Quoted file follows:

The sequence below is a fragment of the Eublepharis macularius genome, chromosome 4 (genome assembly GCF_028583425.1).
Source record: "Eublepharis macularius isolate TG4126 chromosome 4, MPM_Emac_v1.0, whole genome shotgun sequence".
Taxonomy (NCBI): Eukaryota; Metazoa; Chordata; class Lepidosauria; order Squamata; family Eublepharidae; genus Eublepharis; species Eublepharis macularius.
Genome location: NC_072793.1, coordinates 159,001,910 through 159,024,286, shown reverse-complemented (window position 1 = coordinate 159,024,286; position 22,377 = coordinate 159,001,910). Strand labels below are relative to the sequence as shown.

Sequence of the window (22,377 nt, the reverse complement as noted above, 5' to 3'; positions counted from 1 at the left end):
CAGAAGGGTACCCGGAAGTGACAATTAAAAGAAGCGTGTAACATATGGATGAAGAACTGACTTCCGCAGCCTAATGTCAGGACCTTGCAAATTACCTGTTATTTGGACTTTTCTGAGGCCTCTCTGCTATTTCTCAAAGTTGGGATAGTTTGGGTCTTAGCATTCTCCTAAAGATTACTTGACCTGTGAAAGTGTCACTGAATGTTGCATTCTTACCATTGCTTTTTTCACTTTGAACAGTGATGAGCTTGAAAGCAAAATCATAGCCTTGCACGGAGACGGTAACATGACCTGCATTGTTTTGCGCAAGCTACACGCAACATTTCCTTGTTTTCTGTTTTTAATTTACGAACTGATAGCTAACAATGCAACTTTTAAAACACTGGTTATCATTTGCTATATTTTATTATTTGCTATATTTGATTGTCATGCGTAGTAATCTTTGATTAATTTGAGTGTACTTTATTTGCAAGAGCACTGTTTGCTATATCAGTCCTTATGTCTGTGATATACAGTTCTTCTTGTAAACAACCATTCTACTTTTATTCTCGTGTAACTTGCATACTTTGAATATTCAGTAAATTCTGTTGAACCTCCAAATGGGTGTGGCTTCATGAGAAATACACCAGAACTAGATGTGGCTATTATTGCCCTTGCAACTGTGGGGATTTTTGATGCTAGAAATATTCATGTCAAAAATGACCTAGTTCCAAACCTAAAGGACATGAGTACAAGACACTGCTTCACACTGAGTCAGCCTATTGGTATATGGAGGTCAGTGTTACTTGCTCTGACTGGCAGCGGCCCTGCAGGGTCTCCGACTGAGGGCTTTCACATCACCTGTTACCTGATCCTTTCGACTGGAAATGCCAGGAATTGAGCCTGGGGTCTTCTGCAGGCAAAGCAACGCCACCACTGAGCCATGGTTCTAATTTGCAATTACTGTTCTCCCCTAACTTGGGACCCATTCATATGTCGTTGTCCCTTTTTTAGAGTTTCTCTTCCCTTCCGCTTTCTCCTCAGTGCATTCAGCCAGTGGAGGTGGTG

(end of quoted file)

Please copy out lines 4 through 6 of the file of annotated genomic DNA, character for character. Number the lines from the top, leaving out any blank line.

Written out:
Genome location: NC_072793.1, coordinates 159,001,910 through 159,024,286, shown reverse-complemented (window position 1 = coordinate 159,024,286; position 22,377 = coordinate 159,001,910). Strand labels below are relative to the sequence as shown.

Sequence of the window (22,377 nt, the reverse complement as noted above, 5' to 3'; positions counted from 1 at the left end):
CAGAAGGGTACCCGGAAGTGACAATTAAAAGAAGCGTGTAACATATGGATGAAGAACTGACTTCCGCAGCCTAATGTCAGGACCTTGCAAATTACCTGTTATTTGGACTTTTCTGAGGCCTCTCTGCTATTTCTCAAAGTTGGGATAGTTTGGGTCTTAGCATTCTCCTAAAGATTACTTGACCTGTGAAAGTGTCACTGAATGTTGCATTCTTACCATTGCTTTTTTCACTTTGAACAGTGATGAGCTTGAAAGCAAAATCATAGCCTTGCACGGAGACGGTAACATGACCTGCATTGTTTTGCGCAAGCTACACGCAACATTTCCTTGTTTTCTGTTTTTAATTTACGAACTGATAGCTAACAATGCAACTTTTAAAACACTGGTTATCATTTGCTATATTTTATTATTTGCTATATTTGATTGTCATGCGTAGTAATCTTTGATTAATTTGAGTGTACTTTATTTGCAAGAGCACTGTTTGCTATATCAGTCCTTATGTCTGTGATATACAGTTCTTCTTGTAAACAACCATTCTACTTTTATTCTCGTGTAACTTGCATACTTTGAATATTCAGTAAATTCTGTTGAACCTCCAAATGGGTGTGGCTTCATGAGAAATACACCAGAACTAGATGTGGCTATTATTGCCCTTGCAACTGTGGGGATTTTTGATGCTAGAAATATTCATGTCAAAAATGACCTAGTTCCAAACCTAAAGGACATGAGTACAAGACACTGCTTCACACTGAGTCAGCCTATTGGTATATGGAGGTCAGTGTTACTTGCTCTGACTGGCAGCGGCCCTGCAGGGTCTCCGACTGAGGGCTTTCACATCACCTGTTACCTGATCCTTTCGACTGGAAATGCCAGGAATTGAGCCTGGGGTCTTCTGCAGGCAAAGCAACGCCACCACTGAGCCATGGTTCTAATTTGCAATTACTGTTCTCCCCTAACTTGGGACCCATTCATATGTCGTTGTCCCTTTTTTAGAGTTTCTCTTCCCTTCCGCTTTCTCCTCAGTGCATTCAGCCAGTGGAGGTGGTG